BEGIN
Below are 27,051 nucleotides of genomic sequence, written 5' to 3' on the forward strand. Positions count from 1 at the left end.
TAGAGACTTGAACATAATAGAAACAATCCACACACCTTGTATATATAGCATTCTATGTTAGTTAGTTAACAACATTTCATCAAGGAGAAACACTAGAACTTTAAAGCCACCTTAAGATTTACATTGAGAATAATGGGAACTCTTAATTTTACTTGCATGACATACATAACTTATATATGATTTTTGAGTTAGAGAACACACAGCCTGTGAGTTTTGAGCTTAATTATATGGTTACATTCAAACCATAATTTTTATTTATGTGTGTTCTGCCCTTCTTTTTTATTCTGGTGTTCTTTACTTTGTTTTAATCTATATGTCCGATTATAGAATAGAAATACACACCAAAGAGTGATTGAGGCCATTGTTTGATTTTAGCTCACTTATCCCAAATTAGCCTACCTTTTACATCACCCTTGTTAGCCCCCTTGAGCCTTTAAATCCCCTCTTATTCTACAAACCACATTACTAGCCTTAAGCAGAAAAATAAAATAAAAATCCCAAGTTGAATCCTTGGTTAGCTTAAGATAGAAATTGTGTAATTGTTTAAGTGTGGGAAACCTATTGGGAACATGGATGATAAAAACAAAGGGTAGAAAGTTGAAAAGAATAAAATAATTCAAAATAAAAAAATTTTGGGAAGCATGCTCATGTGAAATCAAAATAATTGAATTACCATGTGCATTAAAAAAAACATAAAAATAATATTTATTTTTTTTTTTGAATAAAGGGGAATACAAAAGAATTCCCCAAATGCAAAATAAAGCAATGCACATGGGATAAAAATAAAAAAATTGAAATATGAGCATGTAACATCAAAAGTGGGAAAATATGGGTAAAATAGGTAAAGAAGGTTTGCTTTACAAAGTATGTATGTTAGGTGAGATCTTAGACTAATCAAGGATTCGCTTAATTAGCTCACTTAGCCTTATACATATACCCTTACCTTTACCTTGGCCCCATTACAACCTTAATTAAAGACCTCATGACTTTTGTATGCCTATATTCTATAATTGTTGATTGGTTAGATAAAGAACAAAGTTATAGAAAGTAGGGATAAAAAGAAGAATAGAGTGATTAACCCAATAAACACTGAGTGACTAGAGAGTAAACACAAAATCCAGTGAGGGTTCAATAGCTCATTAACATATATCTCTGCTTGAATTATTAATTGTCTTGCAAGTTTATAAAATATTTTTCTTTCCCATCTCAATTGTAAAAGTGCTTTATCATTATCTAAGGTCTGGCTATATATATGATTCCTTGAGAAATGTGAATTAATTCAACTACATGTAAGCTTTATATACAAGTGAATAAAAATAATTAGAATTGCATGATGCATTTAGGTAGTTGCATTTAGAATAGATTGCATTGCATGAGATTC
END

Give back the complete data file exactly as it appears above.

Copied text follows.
Below are 27,051 nucleotides of genomic sequence, written 5' to 3' on the forward strand. Positions count from 1 at the left end.
TAGAGACTTGAACATAATAGAAACAATCCACACACCTTGTATATATAGCATTCTATGTTAGTTAGTTAACAACATTTCATCAAGGAGAAACACTAGAACTTTAAAGCCACCTTAAGATTTACATTGAGAATAATGGGAACTCTTAATTTTACTTGCATGACATACATAACTTATATATGATTTTTGAGTTAGAGAACACACAGCCTGTGAGTTTTGAGCTTAATTATATGGTTACATTCAAACCATAATTTTTATTTATGTGTGTTCTGCCCTTCTTTTTTATTCTGGTGTTCTTTACTTTGTTTTAATCTATATGTCCGATTATAGAATAGAAATACACACCAAAGAGTGATTGAGGCCATTGTTTGATTTTAGCTCACTTATCCCAAATTAGCCTACCTTTTACATCACCCTTGTTAGCCCCCTTGAGCCTTTAAATCCCCTCTTATTCTACAAACCACATTACTAGCCTTAAGCAGAAAAATAAAATAAAAATCCCAAGTTGAATCCTTGGTTAGCTTAAGATAGAAATTGTGTAATTGTTTAAGTGTGGGAAACCTATTGGGAACATGGATGATAAAAACAAAGGGTAGAAAGTTGAAAAGAATAAAATAATTCAAAATAAAAAAATTTTGGGAAGCATGCTCATGTGAAATCAAAATAATTGAATTACCATGTGCATTAAAAAAAACATAAAAATAATATTTATTTTTTTTTTTGAATAAAGGGGAATACAAAAGAATTCCCCAAATGCAAAATAAAGCAATGCACATGGGATAAAAATAAAAAAATTGAAATATGAGCATGTAACATCAAAAGTGGGAAAATATGGGTAAAATAGGTAAAGAAGGTTTGCTTTACAAAGTATGTATGTTAGGTGAGATCTTAGACTAATCAAGGATTCGCTTAATTAGCTCACTTAGCCTTATACATATACCCTTACCTTTACCTTGGCCCCATTACAACCTTAATTAAAGACCTCATGACTTTTGTATGCCTATATTCTATAATTGTTGATTGGTTAGATAAAGAACAAAGTTATAGAAAGTAGGGATAAAAAGAAGAATAGAGTGATTAACCCAATAAACACTGAGTGACTAGAGAGTAAACACAAAATCCAGTGAGGGTTCAATAGCTCATTAACATATATCTCTGCTTGAATTATTAATTGTCTTGCAAGTTTATAAAATATTTTTCTTTCCCATCTCAATTGTAAAAGTGCTTTATCATTATCTAAGGTCTGGCTATATATATGATTCCTTGAGAAATGTGAATTAATTCAACTACATGTAAGCTTTATATACAAGTGAATAAAAATAATTAGAATTGCATGATGCATTTAGGTAGTTGCATTTAGAATAGATTGCATTGCATGAGATTC